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Turtle First Aid - Turtles and Algae

Algae on Turtle

What do you do when you see Algae on your turtle?

Well nothing really, generally speaking it is not harmful to your turtle.
Algae growing on a turtle shell is normal. In fact most wild turtles have some algae growing on theircarapace.

That being said you can’t completely ignore the algae on the shell. There is a possibility that it is hiding something due to a previous disease or infection. As a responsible pet owner you should inspect your turtle once a week or so to make sure it is healthy.

Sometimes algae will grow under partially shed scutes, which could cause water to accumulate and a local shell problem like shell rot may develop. This is rare.

Please note that peeling scutes are normal but you should be vigilant to ensure it looks normal. If the shell looks deformed, rotten, damaged, the shell feels soft, has exposed bones, or is discolored; it is advisable to take your turtle to the Vet.
If the scutes are not falling off completely or if the turtle is continuously shedding you should also seek medical advice.

Algae in the turtle tank can be a good thing. While it looks a bit messy, it helps to clean the water and provide a more sterile environment.

Reducing or Eliminating Algae

Algae needs sunlight and nutrients to grow, if you deprive them of both you will either eliminate it or reduce it significantly.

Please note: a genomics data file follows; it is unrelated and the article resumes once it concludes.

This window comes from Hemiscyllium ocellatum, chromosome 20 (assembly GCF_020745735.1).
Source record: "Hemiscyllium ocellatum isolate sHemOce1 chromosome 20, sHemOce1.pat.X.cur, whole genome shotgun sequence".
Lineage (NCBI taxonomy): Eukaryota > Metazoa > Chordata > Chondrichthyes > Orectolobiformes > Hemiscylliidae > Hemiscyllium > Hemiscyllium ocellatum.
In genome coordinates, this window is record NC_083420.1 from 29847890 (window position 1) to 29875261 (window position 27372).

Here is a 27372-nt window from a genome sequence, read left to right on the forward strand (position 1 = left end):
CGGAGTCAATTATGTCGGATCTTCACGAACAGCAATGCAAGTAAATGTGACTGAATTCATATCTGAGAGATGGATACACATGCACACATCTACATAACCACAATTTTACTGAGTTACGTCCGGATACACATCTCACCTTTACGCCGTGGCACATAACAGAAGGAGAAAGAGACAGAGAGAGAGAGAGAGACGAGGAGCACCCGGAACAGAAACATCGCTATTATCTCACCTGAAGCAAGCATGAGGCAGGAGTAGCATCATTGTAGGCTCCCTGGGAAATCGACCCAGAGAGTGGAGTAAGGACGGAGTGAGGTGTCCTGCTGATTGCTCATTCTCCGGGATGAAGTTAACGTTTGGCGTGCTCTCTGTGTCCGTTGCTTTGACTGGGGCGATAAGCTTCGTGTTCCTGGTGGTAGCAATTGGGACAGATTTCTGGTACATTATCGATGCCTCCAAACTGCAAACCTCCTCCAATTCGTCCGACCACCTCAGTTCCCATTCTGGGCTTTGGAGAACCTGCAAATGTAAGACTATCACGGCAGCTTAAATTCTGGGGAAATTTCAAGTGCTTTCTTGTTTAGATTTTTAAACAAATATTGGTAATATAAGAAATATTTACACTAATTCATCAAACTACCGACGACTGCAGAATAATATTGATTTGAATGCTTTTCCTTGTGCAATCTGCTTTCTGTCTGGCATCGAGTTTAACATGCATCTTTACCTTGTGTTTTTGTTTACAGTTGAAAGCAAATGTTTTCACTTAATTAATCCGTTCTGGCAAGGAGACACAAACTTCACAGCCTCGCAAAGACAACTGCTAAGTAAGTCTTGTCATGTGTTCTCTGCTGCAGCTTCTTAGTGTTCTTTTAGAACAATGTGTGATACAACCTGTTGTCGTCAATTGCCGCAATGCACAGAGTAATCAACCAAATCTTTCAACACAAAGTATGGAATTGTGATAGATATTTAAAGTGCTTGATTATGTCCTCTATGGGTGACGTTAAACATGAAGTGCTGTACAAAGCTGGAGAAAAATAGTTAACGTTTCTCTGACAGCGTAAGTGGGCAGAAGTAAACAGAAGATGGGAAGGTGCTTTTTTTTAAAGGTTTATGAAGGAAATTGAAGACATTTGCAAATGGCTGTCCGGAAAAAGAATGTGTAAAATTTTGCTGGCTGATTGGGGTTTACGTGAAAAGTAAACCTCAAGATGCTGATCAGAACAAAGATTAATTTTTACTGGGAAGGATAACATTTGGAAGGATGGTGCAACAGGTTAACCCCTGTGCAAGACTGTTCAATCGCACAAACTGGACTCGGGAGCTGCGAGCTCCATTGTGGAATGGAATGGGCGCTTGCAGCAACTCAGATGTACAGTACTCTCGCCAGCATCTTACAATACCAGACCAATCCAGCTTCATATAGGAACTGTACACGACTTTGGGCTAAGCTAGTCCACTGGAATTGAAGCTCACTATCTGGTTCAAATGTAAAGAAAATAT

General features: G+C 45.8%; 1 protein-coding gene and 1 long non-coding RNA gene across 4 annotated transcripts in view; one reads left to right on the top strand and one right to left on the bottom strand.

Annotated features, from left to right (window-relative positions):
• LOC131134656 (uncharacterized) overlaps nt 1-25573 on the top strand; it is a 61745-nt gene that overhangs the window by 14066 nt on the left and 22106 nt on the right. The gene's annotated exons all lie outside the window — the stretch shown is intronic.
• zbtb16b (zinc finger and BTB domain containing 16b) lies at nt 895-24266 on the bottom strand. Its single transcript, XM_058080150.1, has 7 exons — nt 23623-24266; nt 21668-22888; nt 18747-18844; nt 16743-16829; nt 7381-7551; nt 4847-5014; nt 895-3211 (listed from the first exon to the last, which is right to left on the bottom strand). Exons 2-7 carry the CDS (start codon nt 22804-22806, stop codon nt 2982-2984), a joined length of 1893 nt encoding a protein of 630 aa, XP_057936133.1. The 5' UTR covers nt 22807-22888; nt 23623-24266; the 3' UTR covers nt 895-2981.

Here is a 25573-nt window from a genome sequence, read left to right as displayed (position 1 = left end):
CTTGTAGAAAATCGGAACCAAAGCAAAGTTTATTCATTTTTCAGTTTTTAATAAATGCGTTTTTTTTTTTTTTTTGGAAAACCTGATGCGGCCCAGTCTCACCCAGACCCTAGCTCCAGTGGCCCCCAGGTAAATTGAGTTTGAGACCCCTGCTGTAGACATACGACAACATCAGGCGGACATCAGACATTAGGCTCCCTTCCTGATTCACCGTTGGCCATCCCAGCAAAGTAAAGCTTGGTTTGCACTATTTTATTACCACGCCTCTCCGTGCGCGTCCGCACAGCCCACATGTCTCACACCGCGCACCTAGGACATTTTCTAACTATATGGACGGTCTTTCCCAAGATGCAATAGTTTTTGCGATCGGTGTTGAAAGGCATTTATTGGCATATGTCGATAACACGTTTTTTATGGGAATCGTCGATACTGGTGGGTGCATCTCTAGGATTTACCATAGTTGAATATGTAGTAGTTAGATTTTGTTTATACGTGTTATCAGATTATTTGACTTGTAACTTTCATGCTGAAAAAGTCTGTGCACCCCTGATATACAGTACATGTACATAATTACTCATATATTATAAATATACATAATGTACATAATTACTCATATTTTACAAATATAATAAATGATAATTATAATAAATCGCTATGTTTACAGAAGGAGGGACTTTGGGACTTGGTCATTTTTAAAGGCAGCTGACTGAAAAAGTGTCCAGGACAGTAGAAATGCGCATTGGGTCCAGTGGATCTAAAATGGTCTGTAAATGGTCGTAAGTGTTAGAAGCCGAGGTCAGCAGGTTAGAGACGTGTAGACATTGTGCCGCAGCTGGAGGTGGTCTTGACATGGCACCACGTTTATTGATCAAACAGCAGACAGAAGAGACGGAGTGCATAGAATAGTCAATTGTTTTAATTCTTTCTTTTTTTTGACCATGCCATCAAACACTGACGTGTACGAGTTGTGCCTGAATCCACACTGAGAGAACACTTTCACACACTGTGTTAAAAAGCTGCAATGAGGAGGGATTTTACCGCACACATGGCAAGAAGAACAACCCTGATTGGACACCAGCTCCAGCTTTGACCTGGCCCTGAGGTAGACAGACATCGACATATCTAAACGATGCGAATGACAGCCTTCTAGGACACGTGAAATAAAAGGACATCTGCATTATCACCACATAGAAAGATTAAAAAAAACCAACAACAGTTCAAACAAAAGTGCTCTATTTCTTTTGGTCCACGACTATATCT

Using a filter or aerator to keep the water moving will also help as it is harder for algae to grow in this environment.
Changing the water on a regular basis, brushing off the algae in the tank, along with adding a small bit of salt to the water can help as well.
Chemicals are available at per stores to kill algae, but we don’t recommend them.

Removing Algae from your turtle

To remove algae from the turtle, brush it with a SOFT brush (old toothbrush). It may take a bit of work to remove all the algae so be patient and gentle with your pet turtle.

Different Types of Algae

Just as there are many different turtle species, there are many different types of algae. They can grow in clean water, or in a nasty swamp.

General Guide:

Algae that looks dark green and that grows in carpets or patches is fine.

Then there are the long, stringy, slimy algae.

This is not the good kind and you will want to reduce or eliminate it.

Steps to take include:

  1. Change the water more often
  2. Get a filter, or bigger filter if you already have one

If your turtles shell is slimy or slippery but you cannot see any algae, it is more than likely bacteria. This is bad. You will want to brush it of using a SOFT brush (old toothbrush) and continue this every week until the issue is resolved. If left unattended future health issues could occur.

If the water in the tank has a lot of bacteria this can happen, or maybe your turtle isn't basking enough.

Be sure to provide a good space for basking and ensure the water is clean using a filter and changing it as needed.